In 1969, Melcher began visiting wannabe rock star Manson at his ramshackle dwelling, the Spahn Ranch — likely, Love wrote, as a favor to Wilson.
But where Melcher was different from other celebrities is that he was raised in the limelight, as Day’s only child, Guinn says. He never let Manson get close to him or his home, even as Manson craved access to exactly the kind of circles Melcher and Bergen moved within.
Unimpressed by Manson’s singing abilities after his second trip, Melcher eventually made it clear he wouldn’t aid in Manson’s quest for stardom. Guinn says Melcher broke the news in the same way he did other wannabe stars: Over the phone, telling him some version of, “I’m sure you’re talented, but I just wouldn’t know what to do with you.”
Melcher later vacated his rental home in Benedict Canyon, California, at Day’s urging, not long before Manson’s “family” committed the Tate murders there in 1969.
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To Angela Lansbury’s dismay, daughter Deidre Shaw, fell in with Manson’s group in California.
“It pains me to say it but, at one stage, Deidre was in with a crowd led by Charles Manson,” the Murder, She Wrote star has said. “She was one of many youngsters who knew him — and they were fascinated. He was an extraordinary character, charismatic in many ways, no question about it.”
Guinn tells PEOPLE that Shaw “never formally joined” Manson’s group.
Echoing her mother, Guinn says Shaw, who went by DiDi, “was one of a number of impressionable young people who had her parents’ credit cards, and what they would do is they would pick up these kids after school and then they would head off [to shop].”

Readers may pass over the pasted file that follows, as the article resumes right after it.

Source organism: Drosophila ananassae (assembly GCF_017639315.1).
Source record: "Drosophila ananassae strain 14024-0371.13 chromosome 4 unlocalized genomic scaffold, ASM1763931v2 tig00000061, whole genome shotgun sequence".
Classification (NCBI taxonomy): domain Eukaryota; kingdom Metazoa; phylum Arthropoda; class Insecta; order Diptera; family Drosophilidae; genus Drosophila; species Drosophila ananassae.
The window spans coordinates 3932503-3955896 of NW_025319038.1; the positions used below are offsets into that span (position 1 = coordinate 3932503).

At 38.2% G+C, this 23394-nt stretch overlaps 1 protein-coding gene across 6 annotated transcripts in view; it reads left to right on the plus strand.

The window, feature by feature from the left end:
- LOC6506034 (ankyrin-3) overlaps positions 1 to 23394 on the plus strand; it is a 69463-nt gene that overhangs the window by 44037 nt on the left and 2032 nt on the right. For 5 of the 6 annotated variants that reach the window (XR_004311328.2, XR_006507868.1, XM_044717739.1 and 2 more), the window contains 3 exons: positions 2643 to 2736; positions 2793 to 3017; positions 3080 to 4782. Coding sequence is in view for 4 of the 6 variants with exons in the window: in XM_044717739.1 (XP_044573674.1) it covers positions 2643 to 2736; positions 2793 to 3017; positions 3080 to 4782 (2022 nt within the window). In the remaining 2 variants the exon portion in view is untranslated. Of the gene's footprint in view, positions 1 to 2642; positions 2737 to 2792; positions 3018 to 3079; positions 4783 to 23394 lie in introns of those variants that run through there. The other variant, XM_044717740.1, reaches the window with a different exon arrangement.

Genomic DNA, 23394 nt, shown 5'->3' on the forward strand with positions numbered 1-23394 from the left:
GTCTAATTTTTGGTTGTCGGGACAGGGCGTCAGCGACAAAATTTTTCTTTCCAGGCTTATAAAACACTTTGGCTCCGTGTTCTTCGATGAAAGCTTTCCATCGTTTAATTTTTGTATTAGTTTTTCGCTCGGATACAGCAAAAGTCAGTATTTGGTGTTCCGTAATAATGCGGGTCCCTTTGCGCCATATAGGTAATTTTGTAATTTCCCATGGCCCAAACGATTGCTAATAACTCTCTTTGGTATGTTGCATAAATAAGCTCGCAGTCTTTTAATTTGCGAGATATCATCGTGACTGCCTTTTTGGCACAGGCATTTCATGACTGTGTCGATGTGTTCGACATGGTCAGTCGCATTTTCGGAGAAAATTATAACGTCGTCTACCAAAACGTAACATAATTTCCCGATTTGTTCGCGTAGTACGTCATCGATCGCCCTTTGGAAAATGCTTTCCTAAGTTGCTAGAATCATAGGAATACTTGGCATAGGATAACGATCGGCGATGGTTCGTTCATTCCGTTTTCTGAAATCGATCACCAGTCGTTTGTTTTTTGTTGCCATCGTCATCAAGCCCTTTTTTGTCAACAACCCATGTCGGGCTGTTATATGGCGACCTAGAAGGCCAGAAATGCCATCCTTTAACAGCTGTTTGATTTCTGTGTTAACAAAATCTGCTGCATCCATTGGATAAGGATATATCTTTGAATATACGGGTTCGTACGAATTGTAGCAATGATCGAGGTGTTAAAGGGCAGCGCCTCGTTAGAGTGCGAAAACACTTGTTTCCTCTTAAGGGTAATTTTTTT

Guinn says Shaw’s Manson connection ended when her credit cards were cut off. “To Manson, this meant that, ‘Hey, we need more of those [kinds of kids], and he soon moved on, as we will see, to another one. But [Shaw] was the first one.”
One of the few celebrities to really get behind Manson’s music dreams was Neil Young, Guinn says: Impressed by Manson’s improvised lyrics, Young suggested his work to record executive Mo Ostin, who was unimpressed. (Manson connected with Mama Cass and John Phillips separately, to similar results.)
Still, Manson retained a soft spot for Young, according to Guinn: After the 1969 murders, Manson said Young was the only celebrity that was also a good person … because he’d given Manson a motorcycle.
Guinn, however, said it was an open question whether Young had actually given Manson this gift.
Manson’s Alleged ‘Death List’: Steve McQueen, Elizabeth Taylor — and Others
In the wake of the Tate murders, which sent shock waves through Hollywood, one of Manson’s “girls” reportedly revealed the existence of a “death list” targeting more A-listers, including Steve McQueen and Elizabeth Taylor.
Guinn tells PEOPLE there was never any such list. But McQueen himself apparently seemed to believe the rumors, according to a purported letter he sent to his lawyer in October 1970.
“As you know, I have been selected by the Manson Group to be marked for death, along with Elizabeth Taylor, Frank Sinatra and Tom Jones,” McQueen wrote, according to a copy of the letter. “In some ways I find it humorous, and in other ways frighteningly tragic.
“It may be nothing, but I must consider it may be true both for the protection of myself and my family.”
In his letter, McQueen goes on to request a renewal for his gun permit, “as it is the only sense of self-protection for my family and myself, and I certainly think I have good reason.”
• With LINDSAY KIMBLE and JEFF TRUESDELL